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Want to Make Money Writing? Write Magazine Articles for Kids
by Lucile Davis

The very best and fastest way to make money writing is to turn out magazine articles for children on topics of math and science. Ok, I hear all you liberal arts majors groaning, but don't. It isn't necessary to be an expert in science or math to write about it and make it fun for kids.

If you are an active environmentalist or just an avid gardener, you can turn out fun features on topics related to plants, animals, ecosystems, and how kids might get involved in preservation projects.

Are you a musician? Did you know there is a close correlation between math and music? Exploring this idea might be a fun article for children's magazines.

Worried about household hazardous waste, such as old cleaning agents, motor oil, or batteries? How do these items impact our environment and where can they be disposed of without damaging natural resources? The beauty of this topic is it can be written for kids, then rewritten for adults.

Doing the Research

Writing science or math articles for children does not require in depth research, but it does require accurate research. The good news is-doing the research is fun. It can be almost as much fun as a treasure hunt. The key is in knowing where to look.

* The Internet

A great hunting ground for research and experts is the Internet. Using your article topic as "keywords", search the Internet for basic information on your topic. Often universities, government agencies, and company information sites will have enough information on your topic to write a complete article. However, resist the urge. If your topic is on hazardous waste, find information from all three sources mentioned above. University sites may have the latest information on hazardous waste damage. Government agencies post current laws and legal hazardous waste disposal methods and sites. And company sites will have information on what the industry is doing to help clean up the environment. In addition, you could find "leading experts" in the field. For example-a web search for information on anaconda snakes led me to the "leading U.S. expert" on these big reptiles. When the "expert" learned the information was a book for children, he sent a copy of his about to be published manuscript. What a find!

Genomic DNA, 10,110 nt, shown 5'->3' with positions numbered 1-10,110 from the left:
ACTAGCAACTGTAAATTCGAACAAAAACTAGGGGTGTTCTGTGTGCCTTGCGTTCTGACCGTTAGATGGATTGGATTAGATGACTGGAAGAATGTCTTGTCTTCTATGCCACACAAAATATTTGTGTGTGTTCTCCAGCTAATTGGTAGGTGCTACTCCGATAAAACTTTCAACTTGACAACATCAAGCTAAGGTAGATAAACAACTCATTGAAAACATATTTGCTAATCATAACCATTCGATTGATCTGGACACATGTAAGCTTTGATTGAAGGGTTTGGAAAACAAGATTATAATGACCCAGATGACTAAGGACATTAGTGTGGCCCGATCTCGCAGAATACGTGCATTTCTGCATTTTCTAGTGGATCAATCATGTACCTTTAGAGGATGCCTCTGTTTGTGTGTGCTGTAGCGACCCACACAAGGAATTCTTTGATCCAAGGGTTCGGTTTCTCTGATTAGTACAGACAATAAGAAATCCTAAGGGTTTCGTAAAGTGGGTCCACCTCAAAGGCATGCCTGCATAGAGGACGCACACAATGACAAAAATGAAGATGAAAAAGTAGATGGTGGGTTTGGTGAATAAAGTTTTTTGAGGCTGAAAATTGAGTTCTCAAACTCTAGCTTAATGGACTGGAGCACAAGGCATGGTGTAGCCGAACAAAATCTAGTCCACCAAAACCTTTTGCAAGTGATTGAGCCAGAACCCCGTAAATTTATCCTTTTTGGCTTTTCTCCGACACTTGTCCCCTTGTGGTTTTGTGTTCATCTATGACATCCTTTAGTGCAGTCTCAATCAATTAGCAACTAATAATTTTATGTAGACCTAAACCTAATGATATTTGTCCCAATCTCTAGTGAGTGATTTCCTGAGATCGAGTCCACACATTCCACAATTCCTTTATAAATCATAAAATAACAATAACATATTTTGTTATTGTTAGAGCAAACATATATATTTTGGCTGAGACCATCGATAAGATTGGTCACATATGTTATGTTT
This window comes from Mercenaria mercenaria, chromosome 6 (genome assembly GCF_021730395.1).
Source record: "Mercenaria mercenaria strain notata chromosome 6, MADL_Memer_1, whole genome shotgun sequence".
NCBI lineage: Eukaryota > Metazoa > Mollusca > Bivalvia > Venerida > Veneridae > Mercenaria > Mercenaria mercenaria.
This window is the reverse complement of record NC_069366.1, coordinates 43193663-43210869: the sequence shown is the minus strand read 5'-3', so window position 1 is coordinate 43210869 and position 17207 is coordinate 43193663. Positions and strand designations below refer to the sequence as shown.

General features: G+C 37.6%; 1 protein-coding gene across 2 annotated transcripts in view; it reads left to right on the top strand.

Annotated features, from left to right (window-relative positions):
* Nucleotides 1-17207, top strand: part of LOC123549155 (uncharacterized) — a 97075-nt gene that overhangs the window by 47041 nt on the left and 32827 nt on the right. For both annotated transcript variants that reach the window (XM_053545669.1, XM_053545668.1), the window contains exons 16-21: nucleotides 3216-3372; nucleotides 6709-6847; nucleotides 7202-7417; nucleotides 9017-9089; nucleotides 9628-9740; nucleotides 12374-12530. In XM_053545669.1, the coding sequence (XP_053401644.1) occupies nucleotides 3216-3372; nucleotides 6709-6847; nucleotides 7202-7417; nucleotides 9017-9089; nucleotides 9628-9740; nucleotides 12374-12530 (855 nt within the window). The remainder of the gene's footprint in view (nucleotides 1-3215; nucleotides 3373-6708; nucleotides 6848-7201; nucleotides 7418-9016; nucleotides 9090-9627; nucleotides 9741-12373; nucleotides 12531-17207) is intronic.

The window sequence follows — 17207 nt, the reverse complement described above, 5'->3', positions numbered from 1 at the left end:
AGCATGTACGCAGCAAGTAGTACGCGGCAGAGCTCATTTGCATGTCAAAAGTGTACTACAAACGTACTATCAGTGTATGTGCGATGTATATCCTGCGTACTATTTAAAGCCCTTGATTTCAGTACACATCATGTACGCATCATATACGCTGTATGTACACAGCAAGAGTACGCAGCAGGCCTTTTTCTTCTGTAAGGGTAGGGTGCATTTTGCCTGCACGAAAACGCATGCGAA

* Libraries, Universities, Parks & Museums

A writer's best friends are the local librarians. Even in these high-tech times, librarians hold more information in their heads than many desktop computers. Years of filing and fact finding are available to you just by asking the librarian in the science and math sections of your library. These nice people will know the resources you need to consult in both the print and electronic media. Sometimes they even know who the best resource people are in your town.

Universities can't be beat for finding "the experts". The campus is full of them, and not all of them are professors. Graduate research assistants are on the leading edge of today's research. Don't overlook them. Both professors and research assistants are usually more than happy to give interviews on their favorite topic-their research.

Zoological and nature parks are a fun place to do research. A nature center usually gives regular tours. Take your kids and spend a fun afternoon learning about the animals, bugs, and plants in the park. Find one that seems to catch the kids' attention, then make an appointment for a telephone interview with a park ranger. This interview could lead you to another resource or two.

Museums of natural history can also provide valuable information. These museums often have staff researchers and each researcher will have a favorite topic. Another family outing will bring you in contact with these interesting folks.

* Government Agencies